Fortitude might have flown under your radar last year when it premiered in the U.S. on Pivot (which has since folded — Season 2 of the show was then picked up by Amazon). A Sky Atlantic production from the UK, the slow-burn arctic-set series seemed at first like just another small-town murder show. The fictional town of Fortitude is located in Svalbard and belongs to Norway, though there is a very international community there, many of whom are involved in researching the icy climates. Season 1 unfolded at a glacial pace (I make no apologies for that pun). But it was also spooky and atmospheric, and built up some great character moments that were punctuated by brutal violence, even though it didn’t truly reveal itself until its final episodes.
What I mean is — and skip the rest of the this paragraph if you want to remain free of Season 1 spoilers — the show postulated what kind of abject horror we may be in for as a result of climate change. Over the course of Season 1 we saw how a thawed out mammoth carcass unleashed a prehistoric parasitic wasp that was ultimately the cause of the town’s grisly murders, as it changed its human victim’s brain behavior to seek out the entrails of their neighbors. In a terrifying scene near the finale, one infected woman, who was unknowingly filled with wasp eggs, vomited out a plague of new wasps that had been feeding on her body in a room that had to be set on fire with a young scientist trapped inside, fighting them off. Egads, egads, egads. While other TV show twists and reveals quickly fade from my memory, that reveal — and the show’s ultimate implications — has haunted me ever since.
In its new season, Fortitude continues to mix science with local superstition, as the advent of a rare blood aurora seems to be unleashing an untold evil on the town. Now there is cannibalism as well as beheadings, and reindeer killing and eating polar bears in a bizarre inversion of the food chain. Four episodes in to the eventual ten, I don’t yet know what the scientific cause of this and the zombie-ism that seems to accompany it will be, but now I know this time around that a more grounded truth will likely ultimately be revealed — a valuable thing to know going in, since that trajectory can get buried in the show’s swirling plots. (Fortitude examines the crisis from all levels: government, the police, scientists, commercial fishermen, teenagers, housewives).
Many of Season 1’s major characters perished, but the survivors range from the seriously traumatized (like Luke Treadaway‘s Vince — and rightfully so) or strengthened by the knowledge of what came before (like Sofie Gråbøl‘s excellent Governor Hildur). The mix of accents and the variety of cultures coming together is still charming, even though the represented international governments are still more concerned with being roadblocks than actually working together to mitigate the growing crises in their snowy towns.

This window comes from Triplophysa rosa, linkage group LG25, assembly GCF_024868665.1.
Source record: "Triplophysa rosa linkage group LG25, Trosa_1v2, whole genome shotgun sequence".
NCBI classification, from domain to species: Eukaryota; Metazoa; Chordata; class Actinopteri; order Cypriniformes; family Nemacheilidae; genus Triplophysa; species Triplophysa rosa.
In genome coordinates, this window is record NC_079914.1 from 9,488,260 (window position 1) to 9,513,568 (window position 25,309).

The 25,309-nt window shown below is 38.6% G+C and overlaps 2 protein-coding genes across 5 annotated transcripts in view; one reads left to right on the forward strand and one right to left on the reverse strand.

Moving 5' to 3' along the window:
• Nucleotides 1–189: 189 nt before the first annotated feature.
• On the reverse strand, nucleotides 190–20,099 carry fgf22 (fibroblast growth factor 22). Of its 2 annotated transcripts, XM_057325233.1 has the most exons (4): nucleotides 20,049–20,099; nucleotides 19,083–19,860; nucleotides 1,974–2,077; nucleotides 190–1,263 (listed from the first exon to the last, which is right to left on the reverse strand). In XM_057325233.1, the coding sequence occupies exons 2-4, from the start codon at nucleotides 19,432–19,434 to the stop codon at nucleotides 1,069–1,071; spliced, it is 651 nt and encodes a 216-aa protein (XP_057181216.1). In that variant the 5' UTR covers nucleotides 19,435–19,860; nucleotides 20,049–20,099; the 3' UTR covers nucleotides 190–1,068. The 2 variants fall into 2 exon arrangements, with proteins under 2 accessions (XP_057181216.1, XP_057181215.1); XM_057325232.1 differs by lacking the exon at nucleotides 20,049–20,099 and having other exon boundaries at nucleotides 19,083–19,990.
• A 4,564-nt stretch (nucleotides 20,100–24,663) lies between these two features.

Amazon has, probably wisely, put Dennis Quaid‘s name front and center for Season 2, even though his story is just one of a great ensemble which also includes Michelle Fairley, as well as returning actors such as Alexandra Moen, Sienna Guillory, and Richard Dormer. Once again, Fortutide‘s narrative is completely packed with what seem like disparate stories, but they do connect. And to its credit this year, things begin to flesh out more quickly, with details and twists being revealed earlier to help keep up a better narrative pace.
Despite the show’s gore (the opening scene is like something out of Game of Thrones, complete with hangings and babies being eaten alive), there’s also something sterile about the severed heads with sewn-up eyes occasionally bouncing around. Because of the frozen landscape, things are fairly well-preserved and seemingly bloodless. Peering at a corpse where it’s loudly declared “the spine has been removed!” makes one thoughtful instead of recoiling in abject horror. It becomes clinical, like we’re part of the research team — why was the spine removed? Is it related to that other missing head?
Fortitude is a weird series, but it’s also unexpectedly easy to get pulled into. Appearing on Amazon means that the show can be binged, which suits it — it’s both a horror mystery and an engrossing character drama. The pace is still very slow, with casual conversations lingering on, and the narrative can be a little difficult to keep track of with so many characters living such separate lives. But there’s always a fantastic amount of acting talent on display in the series, and at its core it’s really just about a small town. This town just happens to be on the edge of the world, bearing witness, first hand, to the damage that climate change could wreak upon us. It’s a fiction one hopes doesn’t turn into a documentary.
Rating: ★★★ Good — Wintry weirdness
Fortitude Season 2 premieres April 14th on Amazon.